It’s been said, and though some scoff at it, it is certainly true, everyone’s an artist. You may not think you have an artistic bone in your body, but more likely you aren’t allowing yourself the opportunity to try. I taught mixed media art, bookmaking and scrapbooking classes for years, and some of the most creative projects I saw came from the children in my parent and child classes. Kids aren’t afraid to experiment and they haven’t yet decided what is “wrong.” I watched them inspire the grown-ups that attended with them. Their enthusiasm and freedom was infectious. Allowing yourself that freedom is the first step to discovering the art that inspires your heart. Not sure where to begin? Here are my suggestions.

Go On An Artist’s Date

Lacking the internal fire to create? Author Julia Cameron in her book The Artist’s Way would tell you you need to take yourself out on a date with your creativity. An artist’s date can be anything from visiting an art supply store or museum to having an incredible meal or taking a walk and noticing the world around you. Make it a practice to carry a small notebook and a pencil (or even a traveling art kit if you feel so inclined.) Take ten minutes to doodle or sketch. Write down how something feels or tastes. Most important? Revel in the senses that are triggered by your pleasurable activity. Indulging this way ignites that internal fire and heightens your artistic awareness.

Find Your Medium

I’m not a particularly good illustrator with a pen or pencil, and while I love paint I’m not exactly Van Gogh. What I was always good at? Scrapbooking and collage. Discovering I could take those skills outside of a scrapbook and make wall art was very freeing, and opened even more artistic doors. Cutting and gluing led me to experimenting with adding inks and acrylics, watercolor pencils and stencils. I have even hand-dyed fabric and used my utilitarian sewing machine in the piece above. The point is? Start where you feel a bit comfortable and give yourself the freedom to explore.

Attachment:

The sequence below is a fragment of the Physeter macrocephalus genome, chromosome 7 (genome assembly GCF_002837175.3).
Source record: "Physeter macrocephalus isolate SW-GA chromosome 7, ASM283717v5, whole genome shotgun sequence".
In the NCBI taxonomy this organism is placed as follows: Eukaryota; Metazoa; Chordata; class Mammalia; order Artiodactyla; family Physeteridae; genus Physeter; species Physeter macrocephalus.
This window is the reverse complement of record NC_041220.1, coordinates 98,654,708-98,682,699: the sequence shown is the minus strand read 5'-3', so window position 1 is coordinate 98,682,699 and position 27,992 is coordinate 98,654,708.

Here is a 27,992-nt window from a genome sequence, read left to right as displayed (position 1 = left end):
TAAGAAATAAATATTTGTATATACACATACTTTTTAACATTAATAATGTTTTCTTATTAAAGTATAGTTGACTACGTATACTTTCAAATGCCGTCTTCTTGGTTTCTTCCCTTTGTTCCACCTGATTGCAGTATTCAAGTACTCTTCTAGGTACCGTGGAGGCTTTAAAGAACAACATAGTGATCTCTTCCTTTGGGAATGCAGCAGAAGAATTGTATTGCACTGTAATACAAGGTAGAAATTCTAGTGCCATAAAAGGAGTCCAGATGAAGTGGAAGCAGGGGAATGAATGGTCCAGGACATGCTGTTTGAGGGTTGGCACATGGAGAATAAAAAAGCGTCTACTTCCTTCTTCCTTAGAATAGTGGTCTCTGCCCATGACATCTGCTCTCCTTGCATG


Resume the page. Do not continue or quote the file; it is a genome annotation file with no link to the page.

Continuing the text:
Take a Class or Use a Kit

The base of the piece above was made using a Faber-Castell Creative Studio Getting Started Art Kit: Mixed Media & Collage. Kits can be a wonderful starting point for your own work as they get you sitting down and creating without worrying about where to begin. It’s important to remember: following instructions is not cheating. It is inspirational. As a former teacher, I can also highly recommend taking a class at your local independent art studio or from a local teacher. Often, groups form from these classes that encourage each other and learn from each other’s work. Don’t have anything local? Scour YouTube. There is a huge volume of instructional videos you can watch in your own home, from painting and drawing instruction to 3D art and crafting. It’s okay to copy. It’s a good basis to work from while you find your own style.

Use Your Words

I’m a writer, and I love incorporating words into my art. Sometimes I free write a simple sentence or two, and sometimes I find inspiration from poems, stories or song lyrics, which I will either quote in my piece or use as a jumping off point to begin creating. Try making art around a story or character you love. Inspiration is everywhere.

Don’t Be Afraid to Go Deep

When my beloved sister passed away in 1997 it changed who I was a person. I felt as though a hole had been torn in my heart and nothing would ever, ever fill it. In response, I made the above piece and found it extremely cathartic. Making it led me to writing about her and our beautiful relationship for The Sketchbook Project, filling the provided sketchbook with simple inked backgrounds, stamping, chipboard buttons and sentence strips. I cannot tell you how much it meant to me to write our story down, and, knowing it lives in a library with thousands of other people’s artistic work is a small way I honor her and help her to live on (you can see my sketchbook here.) Art can help you release your pain and turn it into something that soothes you. Don’t shy away from letting your creativity set you free.

Failure Equals Experimentation

Confession: I watched this YouTube video and tried to create a new painting using watercolors for this piece so I could show you how easy it was to do. It was an unmitigated disaster. I ended up with a circular splotch of mud. I could easily allow myself to swear off watercolors forever, but instead I’m laughing, learning from my mistakes, and repeating a mantra from The Artist’s Way: “Sometimes I will write badly, draw badly, paint badly, perform badly. I have a right to do that to get to the other side. Creativity is its own reward.”

Take the time to be creative. Make some art—just for yourself, or to share with someone you care about. You will find that indulging your creativity makes for a more peaceful and satisfied mind, and nourishes your soul in a way nothing else can.



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